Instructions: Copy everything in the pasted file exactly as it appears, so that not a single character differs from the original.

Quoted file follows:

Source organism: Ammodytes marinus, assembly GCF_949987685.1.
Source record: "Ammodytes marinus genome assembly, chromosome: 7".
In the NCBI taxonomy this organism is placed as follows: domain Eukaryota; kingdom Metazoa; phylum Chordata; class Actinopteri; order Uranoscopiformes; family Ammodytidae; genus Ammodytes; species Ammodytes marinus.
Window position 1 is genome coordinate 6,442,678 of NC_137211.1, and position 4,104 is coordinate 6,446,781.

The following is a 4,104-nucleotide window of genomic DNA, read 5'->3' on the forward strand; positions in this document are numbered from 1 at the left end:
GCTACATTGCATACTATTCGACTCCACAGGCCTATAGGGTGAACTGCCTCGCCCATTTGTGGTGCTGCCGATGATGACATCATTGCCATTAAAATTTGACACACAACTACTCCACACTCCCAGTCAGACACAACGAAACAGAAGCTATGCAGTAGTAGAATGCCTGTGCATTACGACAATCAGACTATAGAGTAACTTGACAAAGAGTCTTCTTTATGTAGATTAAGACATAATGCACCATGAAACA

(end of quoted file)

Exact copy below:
Source organism: Ammodytes marinus, assembly GCF_949987685.1.
Source record: "Ammodytes marinus genome assembly, chromosome: 7".
In the NCBI taxonomy this organism is placed as follows: domain Eukaryota; kingdom Metazoa; phylum Chordata; class Actinopteri; order Uranoscopiformes; family Ammodytidae; genus Ammodytes; species Ammodytes marinus.
Window position 1 is genome coordinate 6,442,678 of NC_137211.1, and position 4,104 is coordinate 6,446,781.

The following is a 4,104-nucleotide window of genomic DNA, read 5'->3' on the forward strand; positions in this document are numbered from 1 at the left end:
GCTACATTGCATACTATTCGACTCCACAGGCCTATAGGGTGAACTGCCTCGCCCATTTGTGGTGCTGCCGATGATGACATCATTGCCATTAAAATTTGACACACAACTACTCCACACTCCCAGTCAGACACAACGAAACAGAAGCTATGCAGTAGTAGAATGCCTGTGCATTACGACAATCAGACTATAGAGTAACTTGACAAAGAGTCTTCTTTATGTAGATTAAGACATAATGCACCATGAAACA